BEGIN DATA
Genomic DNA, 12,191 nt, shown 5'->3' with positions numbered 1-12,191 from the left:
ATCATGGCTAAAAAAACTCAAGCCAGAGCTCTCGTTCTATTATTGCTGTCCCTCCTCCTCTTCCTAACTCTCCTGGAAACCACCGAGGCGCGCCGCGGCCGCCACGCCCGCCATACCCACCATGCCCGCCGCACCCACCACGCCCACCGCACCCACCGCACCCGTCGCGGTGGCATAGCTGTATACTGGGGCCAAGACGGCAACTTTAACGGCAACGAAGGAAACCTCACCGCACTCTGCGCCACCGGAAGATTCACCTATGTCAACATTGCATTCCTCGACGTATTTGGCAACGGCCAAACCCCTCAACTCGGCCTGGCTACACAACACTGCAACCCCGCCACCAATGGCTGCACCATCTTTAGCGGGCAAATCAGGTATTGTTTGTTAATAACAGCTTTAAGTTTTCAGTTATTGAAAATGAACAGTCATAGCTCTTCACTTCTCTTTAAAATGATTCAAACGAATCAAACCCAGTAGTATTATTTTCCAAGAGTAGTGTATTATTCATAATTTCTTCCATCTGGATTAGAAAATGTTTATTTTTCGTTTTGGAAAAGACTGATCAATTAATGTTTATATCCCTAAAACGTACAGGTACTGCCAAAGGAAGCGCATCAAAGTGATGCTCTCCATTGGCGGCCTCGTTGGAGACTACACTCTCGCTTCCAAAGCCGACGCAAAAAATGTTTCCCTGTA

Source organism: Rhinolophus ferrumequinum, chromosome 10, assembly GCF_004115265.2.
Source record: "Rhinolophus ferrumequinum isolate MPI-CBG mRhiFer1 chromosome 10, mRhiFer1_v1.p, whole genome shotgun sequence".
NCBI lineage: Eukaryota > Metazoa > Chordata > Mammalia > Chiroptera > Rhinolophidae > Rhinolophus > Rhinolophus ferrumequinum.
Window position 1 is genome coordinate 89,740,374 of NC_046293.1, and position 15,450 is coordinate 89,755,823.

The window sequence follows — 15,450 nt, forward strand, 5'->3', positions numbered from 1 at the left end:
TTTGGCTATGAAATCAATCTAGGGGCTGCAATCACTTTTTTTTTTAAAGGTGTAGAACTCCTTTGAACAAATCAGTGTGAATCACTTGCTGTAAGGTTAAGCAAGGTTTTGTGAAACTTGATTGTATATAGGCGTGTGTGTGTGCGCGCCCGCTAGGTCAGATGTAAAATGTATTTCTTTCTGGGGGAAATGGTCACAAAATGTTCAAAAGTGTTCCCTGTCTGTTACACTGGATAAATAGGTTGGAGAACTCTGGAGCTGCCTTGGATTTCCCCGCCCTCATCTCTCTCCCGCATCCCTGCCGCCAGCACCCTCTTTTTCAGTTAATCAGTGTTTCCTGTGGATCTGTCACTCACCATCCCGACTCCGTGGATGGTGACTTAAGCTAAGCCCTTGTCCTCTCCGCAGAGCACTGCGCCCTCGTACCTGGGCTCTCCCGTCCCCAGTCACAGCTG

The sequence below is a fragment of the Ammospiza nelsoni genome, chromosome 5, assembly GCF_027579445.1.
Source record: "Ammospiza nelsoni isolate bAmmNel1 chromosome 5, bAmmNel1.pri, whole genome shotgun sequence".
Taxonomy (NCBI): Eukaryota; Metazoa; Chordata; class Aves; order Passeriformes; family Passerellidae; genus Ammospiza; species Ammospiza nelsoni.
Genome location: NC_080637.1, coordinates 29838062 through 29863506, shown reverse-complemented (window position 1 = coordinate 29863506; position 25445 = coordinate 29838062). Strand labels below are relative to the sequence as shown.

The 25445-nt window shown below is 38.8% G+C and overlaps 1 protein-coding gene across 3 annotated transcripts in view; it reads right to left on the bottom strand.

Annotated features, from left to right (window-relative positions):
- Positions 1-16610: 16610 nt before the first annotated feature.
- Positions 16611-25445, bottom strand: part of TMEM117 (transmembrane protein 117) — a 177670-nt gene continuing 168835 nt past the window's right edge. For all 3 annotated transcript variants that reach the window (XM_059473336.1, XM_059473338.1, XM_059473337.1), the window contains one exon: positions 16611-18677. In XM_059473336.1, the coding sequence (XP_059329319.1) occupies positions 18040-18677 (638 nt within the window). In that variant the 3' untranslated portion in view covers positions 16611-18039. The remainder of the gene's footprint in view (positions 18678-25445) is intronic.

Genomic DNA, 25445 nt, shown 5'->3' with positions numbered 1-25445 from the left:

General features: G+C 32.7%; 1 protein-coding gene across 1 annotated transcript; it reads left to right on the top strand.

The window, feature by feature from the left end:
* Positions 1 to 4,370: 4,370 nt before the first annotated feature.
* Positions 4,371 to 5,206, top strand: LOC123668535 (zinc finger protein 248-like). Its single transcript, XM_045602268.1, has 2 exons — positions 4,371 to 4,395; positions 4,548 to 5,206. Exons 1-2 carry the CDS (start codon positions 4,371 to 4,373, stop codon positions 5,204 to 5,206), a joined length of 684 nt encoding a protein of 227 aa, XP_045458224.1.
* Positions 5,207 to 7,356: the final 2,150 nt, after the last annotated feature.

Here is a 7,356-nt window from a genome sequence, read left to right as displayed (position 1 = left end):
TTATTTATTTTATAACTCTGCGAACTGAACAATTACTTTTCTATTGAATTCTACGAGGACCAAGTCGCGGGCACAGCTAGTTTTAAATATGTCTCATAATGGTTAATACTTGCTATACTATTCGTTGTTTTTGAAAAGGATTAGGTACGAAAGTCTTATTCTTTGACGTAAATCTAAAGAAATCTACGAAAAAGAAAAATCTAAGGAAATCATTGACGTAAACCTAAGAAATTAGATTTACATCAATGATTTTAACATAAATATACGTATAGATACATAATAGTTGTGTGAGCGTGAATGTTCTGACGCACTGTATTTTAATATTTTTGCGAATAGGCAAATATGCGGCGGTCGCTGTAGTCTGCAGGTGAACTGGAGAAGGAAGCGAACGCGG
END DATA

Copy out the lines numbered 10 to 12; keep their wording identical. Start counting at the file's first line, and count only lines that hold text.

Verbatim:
Source record: "Ammospiza nelsoni isolate bAmmNel1 chromosome 5, bAmmNel1.pri, whole genome shotgun sequence".
Taxonomy (NCBI): Eukaryota; Metazoa; Chordata; class Aves; order Passeriformes; family Passerellidae; genus Ammospiza; species Ammospiza nelsoni.
Genome location: NC_080637.1, coordinates 29838062 through 29863506, shown reverse-complemented (window position 1 = coordinate 29863506; position 25445 = coordinate 29838062). Strand labels below are relative to the sequence as shown.